Rewind and Reflect: Past, Present, and Future

By Emma Stuessi ’17

Chill, desert wind blows across my face while the warmth of my  sleeping bag hugs the rest of my body, shielding it from midnight weather in the canyons. I gaze up in awe at a whole universe of stars unlike anything most people will see in a lifetime; little pinpricks of light against a black curtain, appearing to wrap the entire world.

My reverie is broken, as the five smiling faces on the tarp around me all burst into laughter. Chiloé has unknowingly cracked the best joke of the trip, and we roll around on our sleeping pads until our cheeks hurt and there’s nothing left to say. Ziggy and Sage are too zonked out after a long day of hiking to join in tonight, but I don’t think I’ve ever laughed more on a trip than I have on this one.

I almost missed my Senior Quest. I sprained my ankle two nights before we left, but I decided to push through anyway, and it was one of the best decisions I’ve ever made. Laughing and exploring the wilderness with a group of people I hadn’t expected to grow to love, but who have suddenly become my new family, has been truly unforgettable.

There is something to be said for the uniqueness of traveling through terrain so remote that it sees maybe fifteen humans a year. Our time in the impressive canyons of the Death Hollow Wilderness in Southern Utah has, like all Community School outdoor trips, been filled with remarkable experiences—and with no technology. As we look ahead to the end of our time here from our place beneath the stars, I think we’re all considering what we will give up upon our return to civilization.

It’s incredibly rare for me now to go even 10 hours without checking my phone or my computer, let alone ten days, but Community School outdoor trips have become some of the only times that I can truly step away from technology. This proves to be both a relieving and distressing experience for me, at first. As the days go on, I occasionally feel the inconvenience of not being able to play a song or google a question, and I sometimes get a mental tug telling me I need to share the wild experiences, funny moments, and cool pictures with the rest of world; but as I disconnect from my online presence, I become so much more connected with nature, myself, and the people with whom I am lucky enough to travel. Honestly though, disengaging from technology is the least important aspect of our outdoor experiences. Outdoor Program trips are so much bigger and more important than simply getting kids to put their phones down.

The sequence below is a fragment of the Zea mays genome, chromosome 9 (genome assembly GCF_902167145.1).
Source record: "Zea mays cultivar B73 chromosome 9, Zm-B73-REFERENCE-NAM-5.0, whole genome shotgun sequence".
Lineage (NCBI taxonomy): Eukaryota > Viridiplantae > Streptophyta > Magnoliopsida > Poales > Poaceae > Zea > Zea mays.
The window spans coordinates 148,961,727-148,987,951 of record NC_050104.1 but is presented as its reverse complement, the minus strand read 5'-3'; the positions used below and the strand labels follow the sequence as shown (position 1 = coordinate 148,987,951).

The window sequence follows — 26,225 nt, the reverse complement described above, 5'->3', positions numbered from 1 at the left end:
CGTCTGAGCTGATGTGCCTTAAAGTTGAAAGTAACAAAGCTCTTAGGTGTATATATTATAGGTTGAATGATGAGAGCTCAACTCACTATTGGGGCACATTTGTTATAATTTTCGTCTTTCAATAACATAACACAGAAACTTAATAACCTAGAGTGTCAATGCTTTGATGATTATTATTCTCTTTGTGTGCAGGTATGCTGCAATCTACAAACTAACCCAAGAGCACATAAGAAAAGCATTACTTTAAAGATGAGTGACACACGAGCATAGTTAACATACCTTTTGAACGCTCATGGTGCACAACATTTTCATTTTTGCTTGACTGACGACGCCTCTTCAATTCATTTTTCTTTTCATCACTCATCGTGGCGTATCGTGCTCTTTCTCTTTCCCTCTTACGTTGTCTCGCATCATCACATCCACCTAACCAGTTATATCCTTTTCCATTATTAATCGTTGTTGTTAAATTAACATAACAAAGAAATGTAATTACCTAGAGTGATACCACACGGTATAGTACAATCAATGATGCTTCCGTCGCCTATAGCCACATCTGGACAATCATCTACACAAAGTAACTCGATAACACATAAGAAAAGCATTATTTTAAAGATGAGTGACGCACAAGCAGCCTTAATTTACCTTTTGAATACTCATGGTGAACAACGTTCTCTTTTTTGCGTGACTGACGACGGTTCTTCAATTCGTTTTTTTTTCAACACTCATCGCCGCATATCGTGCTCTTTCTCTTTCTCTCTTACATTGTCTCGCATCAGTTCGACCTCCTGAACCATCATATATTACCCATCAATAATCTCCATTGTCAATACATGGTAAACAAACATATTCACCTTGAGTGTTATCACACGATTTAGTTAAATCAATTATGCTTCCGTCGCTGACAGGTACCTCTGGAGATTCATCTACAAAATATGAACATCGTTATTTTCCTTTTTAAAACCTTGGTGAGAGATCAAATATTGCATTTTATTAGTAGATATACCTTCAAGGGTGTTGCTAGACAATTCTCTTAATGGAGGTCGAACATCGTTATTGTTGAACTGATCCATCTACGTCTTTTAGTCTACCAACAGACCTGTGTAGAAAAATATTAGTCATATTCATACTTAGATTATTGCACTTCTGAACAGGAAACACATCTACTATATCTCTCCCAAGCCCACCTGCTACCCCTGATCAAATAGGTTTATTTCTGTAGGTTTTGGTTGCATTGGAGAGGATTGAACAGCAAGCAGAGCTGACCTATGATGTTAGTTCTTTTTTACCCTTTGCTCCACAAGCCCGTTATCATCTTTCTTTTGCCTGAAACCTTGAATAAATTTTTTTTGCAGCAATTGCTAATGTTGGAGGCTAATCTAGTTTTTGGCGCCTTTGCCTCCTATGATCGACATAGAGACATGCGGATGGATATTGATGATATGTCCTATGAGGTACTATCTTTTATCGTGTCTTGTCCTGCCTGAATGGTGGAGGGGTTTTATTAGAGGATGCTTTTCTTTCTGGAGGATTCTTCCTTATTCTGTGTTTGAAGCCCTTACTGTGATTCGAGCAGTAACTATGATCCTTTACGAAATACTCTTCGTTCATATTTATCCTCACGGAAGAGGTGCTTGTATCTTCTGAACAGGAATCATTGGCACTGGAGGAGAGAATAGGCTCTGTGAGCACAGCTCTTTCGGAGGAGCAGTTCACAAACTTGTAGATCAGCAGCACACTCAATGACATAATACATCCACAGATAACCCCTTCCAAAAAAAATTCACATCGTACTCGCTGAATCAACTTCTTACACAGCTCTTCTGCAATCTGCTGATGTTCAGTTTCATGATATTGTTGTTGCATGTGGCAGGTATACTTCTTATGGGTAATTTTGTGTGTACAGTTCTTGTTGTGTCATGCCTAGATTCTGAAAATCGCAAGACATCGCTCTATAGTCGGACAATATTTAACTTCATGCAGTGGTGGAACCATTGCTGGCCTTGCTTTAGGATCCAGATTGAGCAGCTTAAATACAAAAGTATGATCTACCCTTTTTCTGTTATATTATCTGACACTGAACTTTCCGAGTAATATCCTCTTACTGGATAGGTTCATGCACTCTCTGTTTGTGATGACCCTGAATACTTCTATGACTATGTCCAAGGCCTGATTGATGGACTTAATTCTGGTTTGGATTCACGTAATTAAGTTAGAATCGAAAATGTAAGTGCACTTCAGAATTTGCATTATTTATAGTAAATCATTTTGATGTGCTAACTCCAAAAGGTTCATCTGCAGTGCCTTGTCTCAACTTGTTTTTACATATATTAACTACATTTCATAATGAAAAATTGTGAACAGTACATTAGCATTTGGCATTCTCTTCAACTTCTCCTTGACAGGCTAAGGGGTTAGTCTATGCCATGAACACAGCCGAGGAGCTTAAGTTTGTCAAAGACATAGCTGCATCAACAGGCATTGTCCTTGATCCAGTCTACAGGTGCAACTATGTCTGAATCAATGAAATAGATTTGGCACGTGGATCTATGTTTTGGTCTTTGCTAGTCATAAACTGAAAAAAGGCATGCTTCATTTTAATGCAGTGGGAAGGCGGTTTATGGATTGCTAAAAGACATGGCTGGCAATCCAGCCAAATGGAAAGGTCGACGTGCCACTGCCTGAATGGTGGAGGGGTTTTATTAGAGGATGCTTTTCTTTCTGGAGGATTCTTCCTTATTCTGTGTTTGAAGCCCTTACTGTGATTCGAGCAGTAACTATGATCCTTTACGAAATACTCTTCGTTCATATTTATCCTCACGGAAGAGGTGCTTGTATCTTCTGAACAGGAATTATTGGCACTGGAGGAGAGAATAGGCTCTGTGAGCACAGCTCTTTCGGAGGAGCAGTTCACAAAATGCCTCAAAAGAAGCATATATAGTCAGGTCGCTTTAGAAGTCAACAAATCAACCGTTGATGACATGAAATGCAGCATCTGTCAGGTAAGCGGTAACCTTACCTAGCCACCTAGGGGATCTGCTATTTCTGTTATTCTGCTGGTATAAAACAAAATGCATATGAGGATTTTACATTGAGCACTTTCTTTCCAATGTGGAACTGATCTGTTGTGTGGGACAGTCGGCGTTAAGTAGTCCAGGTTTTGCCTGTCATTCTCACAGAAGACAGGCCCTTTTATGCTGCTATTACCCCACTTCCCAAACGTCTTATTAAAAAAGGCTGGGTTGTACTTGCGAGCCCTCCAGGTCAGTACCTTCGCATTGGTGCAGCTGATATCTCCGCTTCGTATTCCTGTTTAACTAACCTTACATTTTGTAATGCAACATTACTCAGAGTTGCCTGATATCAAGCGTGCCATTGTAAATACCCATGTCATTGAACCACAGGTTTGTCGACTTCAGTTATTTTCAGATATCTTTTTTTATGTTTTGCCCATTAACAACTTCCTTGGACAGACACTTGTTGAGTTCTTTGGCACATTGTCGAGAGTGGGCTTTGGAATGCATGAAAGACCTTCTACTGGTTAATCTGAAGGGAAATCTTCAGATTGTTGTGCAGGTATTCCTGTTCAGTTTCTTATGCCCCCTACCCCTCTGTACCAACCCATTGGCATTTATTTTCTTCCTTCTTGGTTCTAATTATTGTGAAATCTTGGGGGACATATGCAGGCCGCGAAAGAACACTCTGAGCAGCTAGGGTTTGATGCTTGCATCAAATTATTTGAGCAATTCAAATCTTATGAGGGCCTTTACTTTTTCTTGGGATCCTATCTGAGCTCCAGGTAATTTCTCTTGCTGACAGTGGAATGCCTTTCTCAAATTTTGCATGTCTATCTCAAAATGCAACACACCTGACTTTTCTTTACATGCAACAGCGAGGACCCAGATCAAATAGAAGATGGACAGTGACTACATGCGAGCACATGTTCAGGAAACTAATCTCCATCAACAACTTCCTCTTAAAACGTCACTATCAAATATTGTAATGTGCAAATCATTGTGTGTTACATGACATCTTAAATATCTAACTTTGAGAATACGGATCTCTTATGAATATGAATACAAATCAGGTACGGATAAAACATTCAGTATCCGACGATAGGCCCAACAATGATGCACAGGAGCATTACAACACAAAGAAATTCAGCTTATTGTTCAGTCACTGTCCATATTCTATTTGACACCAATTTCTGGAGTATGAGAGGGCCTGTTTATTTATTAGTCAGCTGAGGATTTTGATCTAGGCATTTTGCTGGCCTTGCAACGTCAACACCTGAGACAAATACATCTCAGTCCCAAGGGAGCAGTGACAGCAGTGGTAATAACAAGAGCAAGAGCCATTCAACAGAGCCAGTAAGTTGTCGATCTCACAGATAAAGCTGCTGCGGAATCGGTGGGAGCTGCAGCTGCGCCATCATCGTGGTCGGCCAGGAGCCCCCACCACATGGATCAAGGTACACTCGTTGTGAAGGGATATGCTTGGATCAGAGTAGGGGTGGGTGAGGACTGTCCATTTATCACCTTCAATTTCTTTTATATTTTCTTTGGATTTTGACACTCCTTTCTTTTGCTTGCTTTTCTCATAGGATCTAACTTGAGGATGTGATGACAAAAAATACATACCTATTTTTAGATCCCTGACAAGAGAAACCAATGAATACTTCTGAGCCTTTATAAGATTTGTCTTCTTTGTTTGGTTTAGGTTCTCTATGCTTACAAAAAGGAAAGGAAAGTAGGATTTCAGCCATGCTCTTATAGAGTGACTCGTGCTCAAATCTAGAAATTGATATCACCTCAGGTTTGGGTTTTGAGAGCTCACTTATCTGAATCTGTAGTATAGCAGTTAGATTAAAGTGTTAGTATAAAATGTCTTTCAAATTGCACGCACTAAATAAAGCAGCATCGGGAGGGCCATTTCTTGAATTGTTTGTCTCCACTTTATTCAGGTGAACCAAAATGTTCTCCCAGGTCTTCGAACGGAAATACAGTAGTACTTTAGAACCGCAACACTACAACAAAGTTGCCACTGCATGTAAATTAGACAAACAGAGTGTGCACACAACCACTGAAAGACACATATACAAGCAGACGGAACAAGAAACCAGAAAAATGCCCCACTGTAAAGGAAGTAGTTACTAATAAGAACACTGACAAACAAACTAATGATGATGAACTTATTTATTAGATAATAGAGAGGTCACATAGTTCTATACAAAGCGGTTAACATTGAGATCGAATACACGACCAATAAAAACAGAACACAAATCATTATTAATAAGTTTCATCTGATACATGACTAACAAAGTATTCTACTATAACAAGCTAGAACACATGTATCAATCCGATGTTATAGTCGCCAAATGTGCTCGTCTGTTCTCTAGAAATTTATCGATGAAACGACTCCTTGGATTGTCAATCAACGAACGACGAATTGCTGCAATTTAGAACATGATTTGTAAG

The wild, nature-loving spirit that was the foundation of our school over 40 years ago launched these outdoor experiences, and tradition sustains them. As I’m sure has been the case with so many Community School students before me, what I remember most about my trips is not just seeing really beautiful places and challenging myself in new ways, but sharing these formative experiences with my friends and teachers. I remember the laughs we’ve had, the smile on someone’s face when we finally reached the top of a peak and looked out at the entire world below us. I remember sharing a sunrise quietly and howling at the moon with wild laughter. I remember singing and dancing and even falling—and then getting back up to cheers.

I remember so many beautiful moments that I couldn’t have had alone, and that I couldn’t have had from the comfort of my home or in the glow of a screen. Long after my Instagram picture is posted and my Snapchat story disappears, I will cherish these many undocumented memories for making me who I am, shaping who I will become, and reminding me of where I came from.

 

Emma Steussi graduated from Community School in 2017 and currently attends St. Andrew's University in Edinburgh, Scotland. This essay was originally published in CS Magazine, Fall/Winter 2017.